‘Desire to serve my country’: RA senior eyes West Point

Published 12:11 am Saturday, October 22, 2016

RESERVE — It was just a few years ago when Felix James Perilloux Jr. set his sights on graduating from Riverside Academy and going to The United States Military Academy at West Point.

Since then, Perilloux has been something of an overachiever.

A career honor student and lover of all things history, Perilloux has been named  student of the year several times, is a member of the Beta Club and has scooped up a slew of academic and leadership awards. He has been student council president and president of his class.

He also is a four-year member of the local Young Marines.

In 2014 Perilloux reached what he calls a pinnacle when he was named LaPlace Rotary Club’s Stephanie “Nikki” Wilking Memorial Leadership Award recipient.

In his “spare” time, Perilloux has been a longtime volunteer at the local Veterans Home, where he enjoys meeting and listening to the stories told by the aging men and women.

He and classmate Ali Vicknair created an organization called V.E.T.S., Volunteers Embracing True Soldiers, which sponsors monthly Bingo parties at the local facility.

Every day it seems Perilloux’s dream of going to West Point is getting closer. He has the grades, the desire; he even got the required 30 ACT score as a freshman and a 31 in this, his senior year.

He just had to work on one thing, Perilloux said.

“I’m very skinny,” he said. “The Army is very big on physical fitness. I started realizing this is what I wanted to do when I was in eighth or ninth grade. I started committing to this. I was skinny then, but I wasn’t in shape. So, I committed myself to a physical fitness routine where I started doing pushups and sit-ups and a lot of body weight things. Now, maybe I can’t lift 800 pounds, but I can do 100 pushups easy.”

Perilloux has been a member of the Riverside track team and works hard to improve his skills.

This is not just a whim for Perilloux.

“When I was younger, the desire to serve my country just dominated any other desire that could have gone through my head,” Perilloux said. “But somewhere along the line I realized that I was capable of leading, so I wanted to go with that.”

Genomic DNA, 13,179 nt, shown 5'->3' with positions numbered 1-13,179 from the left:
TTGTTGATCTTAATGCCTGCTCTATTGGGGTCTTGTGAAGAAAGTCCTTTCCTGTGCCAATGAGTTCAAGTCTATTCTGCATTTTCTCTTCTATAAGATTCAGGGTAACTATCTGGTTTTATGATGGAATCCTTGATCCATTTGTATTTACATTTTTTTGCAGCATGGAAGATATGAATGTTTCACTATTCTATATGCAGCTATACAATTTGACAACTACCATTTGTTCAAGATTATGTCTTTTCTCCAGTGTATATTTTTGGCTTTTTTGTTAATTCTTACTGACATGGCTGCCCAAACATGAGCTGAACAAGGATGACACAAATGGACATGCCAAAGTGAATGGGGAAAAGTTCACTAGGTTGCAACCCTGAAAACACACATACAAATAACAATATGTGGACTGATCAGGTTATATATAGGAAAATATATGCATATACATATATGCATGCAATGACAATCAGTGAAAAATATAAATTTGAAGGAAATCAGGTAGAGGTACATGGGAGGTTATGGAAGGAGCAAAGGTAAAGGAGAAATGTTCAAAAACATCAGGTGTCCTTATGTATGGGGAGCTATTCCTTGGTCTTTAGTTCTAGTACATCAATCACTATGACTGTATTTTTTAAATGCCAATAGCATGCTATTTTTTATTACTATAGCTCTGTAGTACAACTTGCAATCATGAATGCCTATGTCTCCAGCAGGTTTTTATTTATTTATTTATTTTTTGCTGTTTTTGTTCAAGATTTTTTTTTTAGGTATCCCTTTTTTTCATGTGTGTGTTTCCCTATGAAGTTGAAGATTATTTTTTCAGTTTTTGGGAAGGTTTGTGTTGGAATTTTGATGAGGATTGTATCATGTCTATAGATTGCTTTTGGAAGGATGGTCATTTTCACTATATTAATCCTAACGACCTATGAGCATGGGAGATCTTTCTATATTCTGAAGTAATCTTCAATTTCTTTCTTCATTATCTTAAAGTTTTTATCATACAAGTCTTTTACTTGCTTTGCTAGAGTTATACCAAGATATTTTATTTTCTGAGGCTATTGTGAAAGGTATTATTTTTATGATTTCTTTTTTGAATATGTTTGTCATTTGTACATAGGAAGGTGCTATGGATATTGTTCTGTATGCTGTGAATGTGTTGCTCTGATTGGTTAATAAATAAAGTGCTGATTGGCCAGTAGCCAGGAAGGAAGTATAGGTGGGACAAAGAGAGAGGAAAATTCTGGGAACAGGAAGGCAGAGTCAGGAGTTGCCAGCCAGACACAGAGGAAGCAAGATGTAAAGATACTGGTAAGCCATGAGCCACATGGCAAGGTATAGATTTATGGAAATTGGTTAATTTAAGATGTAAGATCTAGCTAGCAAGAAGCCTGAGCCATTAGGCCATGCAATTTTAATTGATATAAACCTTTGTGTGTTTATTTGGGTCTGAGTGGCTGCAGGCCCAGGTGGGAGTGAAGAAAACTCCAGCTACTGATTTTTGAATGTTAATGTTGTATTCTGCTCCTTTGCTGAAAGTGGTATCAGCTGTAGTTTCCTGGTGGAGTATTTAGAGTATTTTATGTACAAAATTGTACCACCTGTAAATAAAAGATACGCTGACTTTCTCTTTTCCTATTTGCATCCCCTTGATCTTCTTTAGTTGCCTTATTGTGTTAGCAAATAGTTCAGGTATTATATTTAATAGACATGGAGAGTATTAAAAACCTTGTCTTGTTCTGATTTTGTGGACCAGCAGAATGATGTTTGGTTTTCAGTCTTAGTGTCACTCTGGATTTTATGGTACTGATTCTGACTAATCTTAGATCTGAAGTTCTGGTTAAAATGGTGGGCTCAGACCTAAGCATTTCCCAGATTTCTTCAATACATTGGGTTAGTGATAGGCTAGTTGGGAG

Perilloux researched his various options, including the different service academies, Officer Training School and Reserve Officer Training Corps in college. There was always something about West Point, though.

“The more I looked into West Point, the tradition, the heritage, everything that went along with it, the more I fell in love with the actual institution itself,” Perilloux said. “It played a pivotal role in the Revolutionary War, even though no battles were fought there.”

If there were any doubts about his choice, they were erased this summer when Perilloux got to spend a week on the campus.

“I got to experience cadet life first hand,” he said. “That pretty much solidified that’s where I want to go.”

Part of the fun, he said, was seeing the remnants of the Hudson River Great Chain that the Continental Army strung across the river to stop the advancing British. He also attended academic sessions that put modern cadets into the shoes of the Revolutionary War soldiers.

“They gave us a map of West Point and we had to place garrisons around the fort,” he said. “We then compared our placements to the actual placements at the time. It was just very cool.”

He even got to meet a few other cadets from the River Parishes, including Cameran “Cami” Hymel of LaPlace and Josh Berthelot of Lutcher.

“He actually sought me out,” Perilloux said. “He saw the name Perilloux on a list and said, ‘There’s only one place in the world that name comes from.’”

The only requirement remaining for Perilloux is to get a Congressional nomination. The process should be complete in February as he sends letters out this week.

“He is extraordinary,” Riverside Academy principal Perry DiCarlo said. “He’s so determined. He knows exactly what he wants, exactly what he needs to do and how to get there. He’s been wanting to go to West Point since he came here and he knew just what he needed to do. He has been a great representative of our school and the community.”